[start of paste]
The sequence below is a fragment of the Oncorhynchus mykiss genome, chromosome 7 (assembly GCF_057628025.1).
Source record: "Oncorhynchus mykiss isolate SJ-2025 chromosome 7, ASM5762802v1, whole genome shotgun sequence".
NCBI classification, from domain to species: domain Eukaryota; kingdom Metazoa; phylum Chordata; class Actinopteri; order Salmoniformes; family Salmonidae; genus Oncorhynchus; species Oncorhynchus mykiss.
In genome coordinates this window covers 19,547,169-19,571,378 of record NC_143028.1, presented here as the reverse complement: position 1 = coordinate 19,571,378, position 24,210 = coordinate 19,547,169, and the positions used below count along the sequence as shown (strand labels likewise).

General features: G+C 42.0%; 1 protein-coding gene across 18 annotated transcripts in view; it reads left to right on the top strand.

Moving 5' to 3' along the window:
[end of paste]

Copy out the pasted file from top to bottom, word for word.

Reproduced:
The sequence below is a fragment of the Oncorhynchus mykiss genome, chromosome 7 (assembly GCF_057628025.1).
Source record: "Oncorhynchus mykiss isolate SJ-2025 chromosome 7, ASM5762802v1, whole genome shotgun sequence".
NCBI classification, from domain to species: domain Eukaryota; kingdom Metazoa; phylum Chordata; class Actinopteri; order Salmoniformes; family Salmonidae; genus Oncorhynchus; species Oncorhynchus mykiss.
In genome coordinates this window covers 19,547,169-19,571,378 of record NC_143028.1, presented here as the reverse complement: position 1 = coordinate 19,571,378, position 24,210 = coordinate 19,547,169, and the positions used below count along the sequence as shown (strand labels likewise).

General features: G+C 42.0%; 1 protein-coding gene across 18 annotated transcripts in view; it reads left to right on the top strand.

Moving 5' to 3' along the window: